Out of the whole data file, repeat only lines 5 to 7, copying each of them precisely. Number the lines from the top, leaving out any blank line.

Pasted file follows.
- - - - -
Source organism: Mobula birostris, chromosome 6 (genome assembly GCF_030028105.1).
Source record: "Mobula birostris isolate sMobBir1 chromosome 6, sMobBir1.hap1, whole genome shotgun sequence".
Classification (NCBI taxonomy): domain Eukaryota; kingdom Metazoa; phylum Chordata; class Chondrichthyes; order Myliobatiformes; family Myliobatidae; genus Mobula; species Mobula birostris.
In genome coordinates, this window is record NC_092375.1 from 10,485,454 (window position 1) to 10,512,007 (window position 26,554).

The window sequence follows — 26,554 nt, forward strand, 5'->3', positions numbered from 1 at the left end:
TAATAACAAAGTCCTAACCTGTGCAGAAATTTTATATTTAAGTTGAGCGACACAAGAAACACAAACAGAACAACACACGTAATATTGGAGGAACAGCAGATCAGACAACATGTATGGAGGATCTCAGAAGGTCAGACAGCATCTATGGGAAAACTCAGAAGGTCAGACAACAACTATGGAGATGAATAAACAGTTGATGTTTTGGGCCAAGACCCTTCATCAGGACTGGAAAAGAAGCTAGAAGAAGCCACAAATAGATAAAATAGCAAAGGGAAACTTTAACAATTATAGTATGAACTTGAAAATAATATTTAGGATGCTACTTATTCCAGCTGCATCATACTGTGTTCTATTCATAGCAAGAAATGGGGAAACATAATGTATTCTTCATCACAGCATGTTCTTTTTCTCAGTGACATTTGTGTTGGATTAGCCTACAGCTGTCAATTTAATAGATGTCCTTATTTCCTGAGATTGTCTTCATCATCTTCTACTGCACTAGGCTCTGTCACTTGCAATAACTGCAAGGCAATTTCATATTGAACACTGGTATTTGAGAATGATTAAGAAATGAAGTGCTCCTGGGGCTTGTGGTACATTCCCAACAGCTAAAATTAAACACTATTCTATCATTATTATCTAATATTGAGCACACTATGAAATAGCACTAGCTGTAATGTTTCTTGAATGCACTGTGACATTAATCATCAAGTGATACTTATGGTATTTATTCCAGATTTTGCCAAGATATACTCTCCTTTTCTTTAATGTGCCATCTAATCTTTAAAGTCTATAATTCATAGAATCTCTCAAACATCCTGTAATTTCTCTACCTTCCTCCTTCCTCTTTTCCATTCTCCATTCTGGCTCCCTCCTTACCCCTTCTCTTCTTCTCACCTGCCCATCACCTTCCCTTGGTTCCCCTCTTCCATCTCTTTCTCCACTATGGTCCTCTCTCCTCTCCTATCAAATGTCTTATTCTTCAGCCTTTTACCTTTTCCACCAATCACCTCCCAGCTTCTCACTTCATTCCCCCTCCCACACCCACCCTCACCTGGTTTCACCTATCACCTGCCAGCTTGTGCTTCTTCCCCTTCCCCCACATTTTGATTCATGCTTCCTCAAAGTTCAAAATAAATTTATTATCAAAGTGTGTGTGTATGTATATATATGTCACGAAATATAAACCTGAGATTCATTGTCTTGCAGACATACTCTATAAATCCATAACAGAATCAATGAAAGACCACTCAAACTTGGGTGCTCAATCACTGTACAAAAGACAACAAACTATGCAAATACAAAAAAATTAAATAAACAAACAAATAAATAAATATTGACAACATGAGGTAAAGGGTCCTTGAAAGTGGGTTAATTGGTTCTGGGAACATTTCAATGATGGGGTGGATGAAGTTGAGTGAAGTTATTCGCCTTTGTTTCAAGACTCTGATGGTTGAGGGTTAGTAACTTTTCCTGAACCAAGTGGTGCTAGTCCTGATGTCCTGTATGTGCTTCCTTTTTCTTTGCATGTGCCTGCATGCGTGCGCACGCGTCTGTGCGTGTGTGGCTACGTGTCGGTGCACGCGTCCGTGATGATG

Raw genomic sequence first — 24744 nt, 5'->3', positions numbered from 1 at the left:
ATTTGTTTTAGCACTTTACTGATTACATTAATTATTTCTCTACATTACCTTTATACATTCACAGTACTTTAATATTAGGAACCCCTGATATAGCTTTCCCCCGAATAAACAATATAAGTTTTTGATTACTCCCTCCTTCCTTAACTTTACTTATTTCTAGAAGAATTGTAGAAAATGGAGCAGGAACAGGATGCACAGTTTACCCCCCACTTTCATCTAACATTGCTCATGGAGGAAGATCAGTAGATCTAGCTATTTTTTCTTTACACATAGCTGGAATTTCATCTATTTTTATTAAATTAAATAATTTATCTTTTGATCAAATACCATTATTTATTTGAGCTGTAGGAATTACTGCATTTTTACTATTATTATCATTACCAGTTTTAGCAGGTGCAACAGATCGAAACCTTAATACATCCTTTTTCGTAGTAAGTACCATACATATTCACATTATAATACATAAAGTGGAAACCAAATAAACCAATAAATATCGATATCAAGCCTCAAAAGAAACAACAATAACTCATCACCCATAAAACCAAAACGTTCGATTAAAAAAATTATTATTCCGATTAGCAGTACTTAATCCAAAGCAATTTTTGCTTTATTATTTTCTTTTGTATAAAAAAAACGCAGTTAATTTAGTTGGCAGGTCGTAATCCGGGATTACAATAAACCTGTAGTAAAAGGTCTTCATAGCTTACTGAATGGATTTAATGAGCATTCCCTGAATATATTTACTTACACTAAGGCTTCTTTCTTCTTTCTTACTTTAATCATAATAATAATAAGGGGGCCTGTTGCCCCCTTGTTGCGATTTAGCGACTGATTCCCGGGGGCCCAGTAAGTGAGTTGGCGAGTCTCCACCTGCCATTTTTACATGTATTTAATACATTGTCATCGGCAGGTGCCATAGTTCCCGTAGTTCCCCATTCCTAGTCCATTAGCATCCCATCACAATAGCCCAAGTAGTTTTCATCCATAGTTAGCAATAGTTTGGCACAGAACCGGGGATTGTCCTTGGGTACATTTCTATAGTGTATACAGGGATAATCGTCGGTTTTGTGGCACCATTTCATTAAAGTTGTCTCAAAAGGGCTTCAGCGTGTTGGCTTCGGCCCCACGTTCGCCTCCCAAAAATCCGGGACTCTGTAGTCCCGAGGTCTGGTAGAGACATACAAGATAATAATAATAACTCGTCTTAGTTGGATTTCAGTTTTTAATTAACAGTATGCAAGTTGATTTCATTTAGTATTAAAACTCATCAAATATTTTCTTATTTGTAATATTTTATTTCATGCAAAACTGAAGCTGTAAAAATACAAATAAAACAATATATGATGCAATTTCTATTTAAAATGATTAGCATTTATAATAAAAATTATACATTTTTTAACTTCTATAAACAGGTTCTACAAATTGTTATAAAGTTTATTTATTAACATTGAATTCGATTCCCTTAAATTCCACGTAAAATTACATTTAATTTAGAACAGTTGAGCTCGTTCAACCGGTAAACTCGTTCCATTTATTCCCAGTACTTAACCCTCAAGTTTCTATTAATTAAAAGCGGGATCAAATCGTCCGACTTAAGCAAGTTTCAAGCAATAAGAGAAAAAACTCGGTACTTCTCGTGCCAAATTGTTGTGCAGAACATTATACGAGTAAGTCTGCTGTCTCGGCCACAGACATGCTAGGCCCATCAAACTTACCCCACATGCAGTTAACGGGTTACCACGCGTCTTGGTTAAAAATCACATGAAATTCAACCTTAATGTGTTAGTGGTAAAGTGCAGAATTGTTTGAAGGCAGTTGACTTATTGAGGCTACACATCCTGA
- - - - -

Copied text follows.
The window sequence follows — 26,554 nt, forward strand, 5'->3', positions numbered from 1 at the left end:
TAATAACAAAGTCCTAACCTGTGCAGAAATTTTATATTTAAGTTGAGCGACACAAGAAACACAAACAGAACAACACACGTAATATTGGAGGAACAGCAGATCAGACAACATGTATGGAGGATCTCAGAAGGTCAGACAGCATCTATGGGAAAACTCAGAAGGTCAGACAACAACTATGGAGATGAATAAACAGTTGATGTTTTGGGCCAAGACCCTTCATCAGGACTGGAAAAGAAGCTAGAAGAAGCCACAAATAGATAAAATAGCAAAGGGAAACTTTAACAATTATAGTATGAACTTGAAAATAATATTTAGGATGCTACTTATTCCAGCTGCATCATACTGTGTTCTATTCATAGCAAGAAATGGGGAAACATAATGTATTCTTCATCACAGCATGTTCTTTTTCTCAGTGACATTTGTGTTGGATTAGCCTACAGCTGTCAATTTAATAGATGTCCTTATTTCCTGAGATTGTCTTCATCATCTTCTACTGCACTAGGCTCTGTCACTTGCAATAACTGCAAGGCAATTTCATATTGAACACTGGTATTTGAGAATGATTAAGAAATGAAGTGCTCCTGGGGCTTGTGGTACATTCCCAACAGCTAAAATTAAACACTATTCTATCATTATTATCTAATATTGAGCACACTATGAAATAGCACTAGCTGTAATGTTTCTTGAATGCACTGTGACATTAATCATCAAGTGATACTTATGGTATTTATTCCAGATTTTGCCAAGATATACTCTCCTTTTCTTTAATGTGCCATCTAATCTTTAAAGTCTATAATTCATAGAATCTCTCAAACATCCTGTAATTTCTCTACCTTCCTCCTTCCTCTTTTCCATTCTCCATTCTGGCTCCCTCCTTACCCCTTCTCTTCTTCTCACCTGCCCATCACCTTCCCTTGGTTCCCCTCTTCCATCTCTTTCTCCACTATGGTCCTCTCTCCTCTCCTATCAAATGTCTTATTCTTCAGCCTTTTACCTTTTCCACCAATCACCTCCCAGCTTCTCACTTCATTCCCCCTCCCACACCCACCCTCACCTGGTTTCACCTATCACCTGCCAGCTTGTGCTTCTTCCCCTTCCCCCACATTTTGATTCATGCTTCCTCAAAGTTCAAAATAAATTTATTATCAAAGTGTGTGTGTATGTATATATATGTCACGAAATATAAACCTGAGATTCATTGTCTTGCAGACATACTCTATAAATCCATAACAGAATCAATGAAAGACCACTCAAACTTGGGTGCTCAATCACTGTACAAAAGACAACAAACTATGCAAATACAAAAAAATTAAATAAACAAACAAATAAATAAATATTGACAACATGAGGTAAAGGGTCCTTGAAAGTGGGTTAATTGGTTCTGGGAACATTTCAATGATGGGGTGGATGAAGTTGAGTGAAGTTATTCGCCTTTGTTTCAAGACTCTGATGGTTGAGGGTTAGTAACTTTTCCTGAACCAAGTGGTGCTAGTCCTGATGTCCTGTATGTGCTTCCTTTTTCTTTGCATGTGCCTGCATGCGTGCGCACGCGTCTGTGCGTGTGTGGCTACGTGTCGGTGCACGCGTCCGTGATGATG

Raw genomic sequence first — 24744 nt, 5'->3', positions numbered from 1 at the left: